Female impersonation need say nothing about sexual identity, but it has for a long time been almost an institutionalized aspect of gay male culture.
Although sparse in images documenting the gay community, pre-Stonewall gay male photography blurs the boundaries between art, erotica, and social history.
Given the historic stigma around making, circulating, and possessing overtly homoerotic images, the visual arts have been especially important for providing a socially sanctioned arena for depicting the naked male body and suggesting homoerotic desire.
Independent films that aggressively assert homosexual identity and queer culture, the New Queer Cinema can be seen as the culmination of several developments in American cinema.
Renowned photographer, teacher, critic, editor, and curator, Minor White created some of the most interesting photographs of male nudes of the second half of the twentieth century, but did not exhibit them for fear of scandal.
The first international fashion superstar, Halston dressed and befriended some of America's most glamorous women.
An artistic movement that grew out of Dadaism and flourished in Europe shortly after World War I, Surrealism embraced the idea that art was an expression of the subconscious.
Film, stage, and television actor Paul Winfield was openly gay in his private life, but maintained public silence about his homosexuality.
Congratulations to Jason Goldberg and Christian Schoenherr, who in honor of their marriage on August 18, 2012 are donating $100,000 to assist in the marriage equality referenda in Maine, Maryland, Washington, and Minnesota. The couple are also using the occasion of their wedding to encourage their friends and family to make donations to the cause of equality.
As Frank Bruni reports in his blog in the New York Times, Goldberg and Schoenherr are celebrating their wedding at a fashionable Manhattan restaurant, where roughly 100 guests "will dine on lobster, squab and hen-of-the-woods mushrooms," but the couple want their wedding "to be remembered less for its sumptuousness than for its social impact."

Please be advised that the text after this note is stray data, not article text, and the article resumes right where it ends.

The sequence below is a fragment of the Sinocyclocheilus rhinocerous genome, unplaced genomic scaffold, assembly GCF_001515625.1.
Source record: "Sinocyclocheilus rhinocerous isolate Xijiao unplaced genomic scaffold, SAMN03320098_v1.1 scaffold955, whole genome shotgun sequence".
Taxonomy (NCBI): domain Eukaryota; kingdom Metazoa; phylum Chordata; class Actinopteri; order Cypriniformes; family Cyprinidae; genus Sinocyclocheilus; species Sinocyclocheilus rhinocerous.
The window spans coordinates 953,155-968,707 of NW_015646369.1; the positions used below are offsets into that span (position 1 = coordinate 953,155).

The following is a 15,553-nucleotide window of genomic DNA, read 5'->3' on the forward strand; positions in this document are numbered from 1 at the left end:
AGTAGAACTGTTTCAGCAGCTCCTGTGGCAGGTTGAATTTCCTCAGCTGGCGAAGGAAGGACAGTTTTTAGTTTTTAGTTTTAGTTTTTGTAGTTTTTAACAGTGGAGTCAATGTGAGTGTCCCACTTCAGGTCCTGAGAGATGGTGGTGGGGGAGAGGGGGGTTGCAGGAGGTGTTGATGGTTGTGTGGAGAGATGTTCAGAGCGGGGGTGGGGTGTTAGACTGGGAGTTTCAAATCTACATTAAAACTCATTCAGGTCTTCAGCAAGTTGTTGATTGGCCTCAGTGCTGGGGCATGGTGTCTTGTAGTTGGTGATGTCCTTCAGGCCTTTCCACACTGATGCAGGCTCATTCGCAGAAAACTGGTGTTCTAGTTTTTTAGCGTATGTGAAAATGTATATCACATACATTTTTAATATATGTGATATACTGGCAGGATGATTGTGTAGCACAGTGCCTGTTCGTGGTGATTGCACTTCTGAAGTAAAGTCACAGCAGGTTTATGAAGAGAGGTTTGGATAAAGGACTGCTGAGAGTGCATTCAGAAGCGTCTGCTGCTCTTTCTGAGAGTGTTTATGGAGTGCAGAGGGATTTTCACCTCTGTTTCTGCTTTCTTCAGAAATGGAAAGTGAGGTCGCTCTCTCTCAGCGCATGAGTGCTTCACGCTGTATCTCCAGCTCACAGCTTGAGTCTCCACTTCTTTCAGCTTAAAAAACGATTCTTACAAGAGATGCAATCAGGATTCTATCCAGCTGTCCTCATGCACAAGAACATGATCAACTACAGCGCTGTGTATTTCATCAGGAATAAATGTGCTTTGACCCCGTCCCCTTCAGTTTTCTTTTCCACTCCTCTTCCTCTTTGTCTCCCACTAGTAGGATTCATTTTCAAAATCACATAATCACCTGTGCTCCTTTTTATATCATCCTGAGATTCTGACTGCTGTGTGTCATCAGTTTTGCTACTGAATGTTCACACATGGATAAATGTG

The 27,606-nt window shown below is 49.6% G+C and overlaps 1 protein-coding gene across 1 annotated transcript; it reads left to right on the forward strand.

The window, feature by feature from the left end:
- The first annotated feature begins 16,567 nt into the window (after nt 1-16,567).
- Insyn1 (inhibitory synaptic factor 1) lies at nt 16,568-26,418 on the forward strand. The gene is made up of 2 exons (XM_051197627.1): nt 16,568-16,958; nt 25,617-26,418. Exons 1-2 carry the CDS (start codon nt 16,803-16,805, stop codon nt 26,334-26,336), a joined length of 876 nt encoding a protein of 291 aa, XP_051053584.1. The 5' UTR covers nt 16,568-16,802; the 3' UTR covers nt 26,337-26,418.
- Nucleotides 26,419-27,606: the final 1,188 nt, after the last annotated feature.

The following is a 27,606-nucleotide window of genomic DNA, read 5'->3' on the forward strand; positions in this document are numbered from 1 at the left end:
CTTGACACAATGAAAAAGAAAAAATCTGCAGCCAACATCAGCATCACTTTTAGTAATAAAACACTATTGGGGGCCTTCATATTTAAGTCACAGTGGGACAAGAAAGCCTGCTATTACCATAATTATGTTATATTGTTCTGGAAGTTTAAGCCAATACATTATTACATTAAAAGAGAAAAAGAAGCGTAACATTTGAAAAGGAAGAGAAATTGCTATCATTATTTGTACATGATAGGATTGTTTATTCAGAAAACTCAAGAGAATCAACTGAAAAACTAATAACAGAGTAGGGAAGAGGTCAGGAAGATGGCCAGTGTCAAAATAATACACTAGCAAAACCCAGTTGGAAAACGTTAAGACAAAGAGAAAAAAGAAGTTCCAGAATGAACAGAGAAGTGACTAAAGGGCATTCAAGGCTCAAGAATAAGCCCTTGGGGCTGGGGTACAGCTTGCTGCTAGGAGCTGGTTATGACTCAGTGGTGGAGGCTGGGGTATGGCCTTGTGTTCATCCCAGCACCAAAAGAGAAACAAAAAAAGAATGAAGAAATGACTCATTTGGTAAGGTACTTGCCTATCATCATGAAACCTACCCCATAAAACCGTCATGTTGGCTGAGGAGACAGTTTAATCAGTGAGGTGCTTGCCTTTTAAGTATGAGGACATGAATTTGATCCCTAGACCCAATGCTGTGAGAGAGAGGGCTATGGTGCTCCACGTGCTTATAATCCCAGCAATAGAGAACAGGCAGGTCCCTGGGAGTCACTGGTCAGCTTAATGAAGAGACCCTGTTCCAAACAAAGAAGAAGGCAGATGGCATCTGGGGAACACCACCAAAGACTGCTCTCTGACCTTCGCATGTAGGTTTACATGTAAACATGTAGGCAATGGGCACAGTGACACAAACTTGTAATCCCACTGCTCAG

As a wedding gift to each other, they have donated $100,000 to a new effort to assist November marriage-equality referenda in Maryland, Washington, Maine, and Minnesota. They have told their friends and relatives that donating to the cause "would be the best wedding gift anyone could ever give."
As Bruni observes, "the couple's actions highlight just how much energy and concern the November referendums are stirring up among gays, lesbians and their advocates. The couple's actions also speak to just how many people are joining the fight in creative, personal ways."
Although we have never won same-sex marriage at the ballot box, recent polls in Maryland, Maine, Washington, and Minnesota suggest that we can win in those states in November.
Key to winning will be the turnout of young voters, and the effort backed by Goldberg and Schoenherr is directed at younger voters. Their project, called "The Four 2012," intends to create various kinds of digital content to be spread across social media. They plan to create a website to collect and display videos, documentary shorts, testimonials, etc. and use that as a platform from which to spread them into cyberspace.
A graduate of Emory University and the Stanford University Graduate School of Business, Goldberg worked for the Clinton White House from 1993 to 1998, the final two years as senior aide to Erskine Bowles, White House Chief of Staff. He has spearheaded several social media startups and is founder and CEO of Fab.com, which sells furniture, art, jewelry, home decor, and apparel online.
In the video below, Goldberg is interviewed about Fab.com by Sara Eisen on Bloomberg Television's "Money Moves." Fab.com is the world's fastest growing e-commerce site, having grown from 175,000 members at launch in June 2011 to more than 6 million in August 2012.